INDEPENDENCE, Ohio — Restaurants in Ohio will be allowed to reopen their dining rooms to customers on Thursday, May 21.
Some restaurants have put new safety measures in place as they prepare to welcome customers back inside.
At Tavern of Independence on Brecksville Road, the kitchen is open, as is the patio. Starting Thursday, the dining room inside will also be open and ready for customers to come eat and drink.
"I’m certainly happy that we’re allowed to reopen," said owner Eric Michalski. "I actually thought it would be later, I thought we probably wouldn’t be till sometime in June."
Michalski said it had "certainly been an experience trying to retrofit a restaurant that isn't meant to do this."
Tables in the restaurant have been spread at least six feet apart, and so have barstools, with just about eight stools at a bar that typically has three times that many. Tape marks the correct spot for each chair. Michalski noted that couples or people who live under the same roof don't have to stay six feet apart, but any stranger must remain six feet away and no more than 10 people may be in one party.
In between tables, there are movable Plexiglas barriers, and similar barriers have been installed between booths.
"We’ve gone to disposable items on the table," Michalski said. "Ketchup, mustard, salt, pepper, hot sauce, all those are now disposable."
Glasses, dishes and silverware will all be washed twice, and menus will be removed from circulation once used until they can be sanitized and put back into the rotation.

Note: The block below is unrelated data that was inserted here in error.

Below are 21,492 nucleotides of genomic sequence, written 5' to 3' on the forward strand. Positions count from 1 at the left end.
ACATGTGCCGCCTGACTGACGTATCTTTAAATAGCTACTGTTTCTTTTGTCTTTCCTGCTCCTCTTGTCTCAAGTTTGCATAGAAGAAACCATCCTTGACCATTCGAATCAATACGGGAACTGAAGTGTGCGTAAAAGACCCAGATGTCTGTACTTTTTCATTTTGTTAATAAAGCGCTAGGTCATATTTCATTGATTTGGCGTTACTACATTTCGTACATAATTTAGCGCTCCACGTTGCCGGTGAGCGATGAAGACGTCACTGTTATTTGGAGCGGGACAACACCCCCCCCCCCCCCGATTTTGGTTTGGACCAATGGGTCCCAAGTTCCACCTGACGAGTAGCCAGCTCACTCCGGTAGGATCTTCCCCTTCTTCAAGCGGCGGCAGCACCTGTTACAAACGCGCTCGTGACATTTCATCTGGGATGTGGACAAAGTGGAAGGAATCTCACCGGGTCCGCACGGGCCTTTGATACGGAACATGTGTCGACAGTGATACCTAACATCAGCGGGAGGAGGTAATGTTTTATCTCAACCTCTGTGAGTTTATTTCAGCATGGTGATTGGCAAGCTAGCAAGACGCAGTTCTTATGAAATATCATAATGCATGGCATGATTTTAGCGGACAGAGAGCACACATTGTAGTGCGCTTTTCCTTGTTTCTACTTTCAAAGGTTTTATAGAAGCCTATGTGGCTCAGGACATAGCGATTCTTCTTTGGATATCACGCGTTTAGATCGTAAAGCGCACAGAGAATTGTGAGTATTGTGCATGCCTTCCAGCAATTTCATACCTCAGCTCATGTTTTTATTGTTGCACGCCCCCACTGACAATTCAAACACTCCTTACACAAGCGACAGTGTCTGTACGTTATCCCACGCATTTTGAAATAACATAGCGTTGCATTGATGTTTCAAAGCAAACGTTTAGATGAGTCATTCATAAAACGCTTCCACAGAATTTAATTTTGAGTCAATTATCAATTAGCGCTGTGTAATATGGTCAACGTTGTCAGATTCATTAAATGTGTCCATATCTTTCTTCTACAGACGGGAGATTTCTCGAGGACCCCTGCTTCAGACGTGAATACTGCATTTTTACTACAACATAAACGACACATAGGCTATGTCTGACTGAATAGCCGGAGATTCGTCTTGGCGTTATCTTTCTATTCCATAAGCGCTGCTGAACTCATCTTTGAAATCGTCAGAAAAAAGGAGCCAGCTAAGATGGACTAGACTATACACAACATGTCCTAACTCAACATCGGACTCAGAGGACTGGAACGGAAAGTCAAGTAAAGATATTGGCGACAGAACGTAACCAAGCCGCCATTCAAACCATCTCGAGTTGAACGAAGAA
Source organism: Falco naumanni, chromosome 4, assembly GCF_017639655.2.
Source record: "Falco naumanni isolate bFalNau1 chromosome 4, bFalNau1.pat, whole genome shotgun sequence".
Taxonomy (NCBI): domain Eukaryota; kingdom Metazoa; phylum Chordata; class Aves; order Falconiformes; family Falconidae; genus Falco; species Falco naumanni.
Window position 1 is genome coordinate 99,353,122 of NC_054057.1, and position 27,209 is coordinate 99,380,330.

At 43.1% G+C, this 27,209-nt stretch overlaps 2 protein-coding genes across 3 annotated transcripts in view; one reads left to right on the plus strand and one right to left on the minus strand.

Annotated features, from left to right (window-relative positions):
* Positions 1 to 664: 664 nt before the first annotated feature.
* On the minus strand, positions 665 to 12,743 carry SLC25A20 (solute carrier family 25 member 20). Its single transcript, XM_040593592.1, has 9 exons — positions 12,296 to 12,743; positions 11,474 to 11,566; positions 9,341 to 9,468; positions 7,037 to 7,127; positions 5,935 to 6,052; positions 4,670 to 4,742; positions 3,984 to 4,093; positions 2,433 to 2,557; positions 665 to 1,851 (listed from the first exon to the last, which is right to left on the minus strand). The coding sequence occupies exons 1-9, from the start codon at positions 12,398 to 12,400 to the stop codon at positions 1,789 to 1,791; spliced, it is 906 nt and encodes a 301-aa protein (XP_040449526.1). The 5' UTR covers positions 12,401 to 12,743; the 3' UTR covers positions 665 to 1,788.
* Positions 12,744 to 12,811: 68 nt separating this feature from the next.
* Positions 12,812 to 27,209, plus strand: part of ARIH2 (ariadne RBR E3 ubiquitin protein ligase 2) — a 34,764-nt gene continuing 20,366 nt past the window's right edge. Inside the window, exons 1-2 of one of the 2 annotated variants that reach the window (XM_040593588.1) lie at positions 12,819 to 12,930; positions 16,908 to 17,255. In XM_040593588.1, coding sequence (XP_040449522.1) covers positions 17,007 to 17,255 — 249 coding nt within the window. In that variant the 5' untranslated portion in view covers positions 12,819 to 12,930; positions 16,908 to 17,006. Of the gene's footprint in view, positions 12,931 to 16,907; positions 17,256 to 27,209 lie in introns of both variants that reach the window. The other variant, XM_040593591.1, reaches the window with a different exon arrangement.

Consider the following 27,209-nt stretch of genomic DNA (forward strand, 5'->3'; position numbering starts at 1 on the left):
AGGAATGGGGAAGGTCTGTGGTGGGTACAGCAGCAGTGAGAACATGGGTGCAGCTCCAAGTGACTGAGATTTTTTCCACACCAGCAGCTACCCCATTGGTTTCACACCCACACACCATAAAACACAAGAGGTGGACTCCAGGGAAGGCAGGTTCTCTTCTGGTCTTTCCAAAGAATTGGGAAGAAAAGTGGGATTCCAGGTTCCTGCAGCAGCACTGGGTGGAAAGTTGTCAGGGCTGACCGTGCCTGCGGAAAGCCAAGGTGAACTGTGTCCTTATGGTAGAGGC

Michalski said the restaurant was "fogged" with a sanitizing solution on Wednesday, something he plans to do about once a week.
He said although it wasn't mandated, he estimated the restaurant's occupancy was reduced by half in order to maintain social distancing.
"It’s a tightrope we’re being asked to walk," Michalski said. "I’m glad that they didn’t limit our occupancy by numbers, but at the same time, it’s a difficult position to have to be in, trying to serve your customers, operate your business and adhere to the guidelines all at the same time."
Michalski estimated the cost of the barriers and the labor to install them at approximately $2,000 and noted that disposable items, double-washing flatware and plates and other changes also cost money, at a time when the restaurant is bringing in far less money than it typically does.
Still, despite all that, Michalski is glad to be reopening to his customers and hopes things will get back to normal soon.
"Get back to the way we were," Michalski said. "Hopefully this is an isolated case and it won’t happen again for hundreds of years or ever."
Governor Mike DeWine said in a briefing earlier in the week that restaurants and bars reopening must have a seat for each customer that's there.
Local health departments and the Ohio Investigative Unit will be checking out complaints that are called in about restaurants and bars not complying with the rules.